While the global economy is becoming increasingly interconnected, the need for standardized financial processes has never been greater. Continuous Transaction Controls offer a relatively new approach to transaction data reporting and verification that promises to streamline tax compliance and bolster financial integrity.

Definition of CTCs

Continuous transaction controls (CTCs) represent a transformative shift in financial procedures, requiring the mandatory reporting and verification of transaction data, such as invoice information, by tax authorities through e-invoicing or real-time transaction listings.

These controls empower tax administrations to access and scrutinize business operations from a company's management system, facilitating detailed record-keeping for VAT regulatory audits.

The core goals of CTCs include combating tax evasion, enhancing tax collection, and minimizing fraud.

Benefits of CTCs for the tax administration

By leveraging CTCs, tax administrations can accurately and promptly identify transactions subject to taxation, thereby narrowing the VAT gap between expected and actual collections.

CTCs enable proactive monitoring of business activities, guaranteeing a thorough understanding of local tax regulations. This ongoing monitoring also helps to reconcile discrepancies in VAT declaration and remittance.

Centralized and decentralized CTC models around the globe

Various countries have adopted centralized or decentralized models of CTCs. For instance, Mexico and Chile mandate businesses to settle invoices through a tax administration system prior to transmission to buyers, while others such as Guatemala and Panama employ unique versions of the clearance model. European countries such as Italy and Romania have also embraced CTC solutions, following the successful implementations in Latin America.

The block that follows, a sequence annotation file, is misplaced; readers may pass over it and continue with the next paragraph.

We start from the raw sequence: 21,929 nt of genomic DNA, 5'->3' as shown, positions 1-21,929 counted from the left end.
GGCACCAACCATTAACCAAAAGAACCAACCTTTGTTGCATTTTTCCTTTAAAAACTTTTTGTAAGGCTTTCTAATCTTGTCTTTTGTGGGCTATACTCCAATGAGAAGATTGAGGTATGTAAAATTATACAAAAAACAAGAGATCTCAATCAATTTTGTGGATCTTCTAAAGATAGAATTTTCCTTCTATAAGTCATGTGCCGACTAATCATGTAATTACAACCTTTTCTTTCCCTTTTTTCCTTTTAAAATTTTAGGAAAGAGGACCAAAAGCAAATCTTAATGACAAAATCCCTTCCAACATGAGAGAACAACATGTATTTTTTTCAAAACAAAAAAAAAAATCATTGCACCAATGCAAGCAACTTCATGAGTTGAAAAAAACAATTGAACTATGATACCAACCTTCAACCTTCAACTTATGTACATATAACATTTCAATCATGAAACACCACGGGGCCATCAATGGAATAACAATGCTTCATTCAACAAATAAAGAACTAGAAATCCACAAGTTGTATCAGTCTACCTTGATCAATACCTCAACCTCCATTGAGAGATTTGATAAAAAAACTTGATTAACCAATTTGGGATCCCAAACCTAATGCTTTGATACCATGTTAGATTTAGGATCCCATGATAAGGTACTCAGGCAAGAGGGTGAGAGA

France will enforce electronic invoicing and reporting for every transaction starting September 2026. This involves utilizing a centralized digital invoicing system or authorized service providers. The operational models in France may either be centralized CTC if connected to the official platform or decentralized if intermediated by certified providers.

Hungary introduced a real-time invoice reporting (RTIR) CTC model in 2018, where taxable entities report invoice data promptly to the tax authority’s online system.

Electronic invoicing itself is not rigorously controlled in the Hungarian model. Nonetheless, suppliers are required to swiftly declare a part of the e-document to the tax administration in a specified format after the issuance and reception. Subsequently, the tax authority verifies each transaction to approve or decline it.

Germany has implemented the B2G e-invoicing mandate in 2020 and plans to adopt a countrywide CTC model by 2028. For now, B2B electronic invoicing still stays facultative.

In Poland, the proposed KSeF platform will require invoice validation at the time of issuance. Additionally, the Ministry of Finance has proposed new implementation dates for this requirement:

  • February 1, 2026, for entities with annual turnovers exceeding 200 million PLN
  • April 1, 2026, for all other entities.


The PEPPOL network is an international platform for the easy interchange of electronic documents, which is widely adopted by countries such as Sweden, Finland, and Norway. To exchange digital invoices and other documents, members must use a PEPPOL Service Provider or PEPPOL Access Point. The PEPPOL network keeps improving and strives to become the universal B2B transaction standard. Employing the four-corner model, senders and receivers engage with their service providers autonomously, separately from the tax administration’s supervision.

In systems utilizing the PEPPOL network with an integrated reporting component, often referred to as the ‘five corner model,’ the fifth corner serves as the channel through which transaction data is transmitted to tax agencies in real-time, thereby enhancing business automation and tax administration control.

Multiple local vendors or one technology provider?

Keeping up with diverse tax regulations across jurisdictions can be daunting, prompting many multinational corporations to seek CTC solutions from reliable vendors. Utilizing a single technology partner streamlines compliance efforts, ensuring adherence to local obligations globally.

Prepared by the Data Management Solutions Team at Comarch

About Comarch

Comarch is a global e-invoicing and EDI software provider with over 30 years of market experience. Comarch Electronic Data Interchange software is a comprehensive solution for CTC compliance, facilitating electronic data exchange with global partners securely and efficiently. This EDI platform makes business process automation easier, enhancing supply chain management and ensuring compliance with continuous transaction control regulations.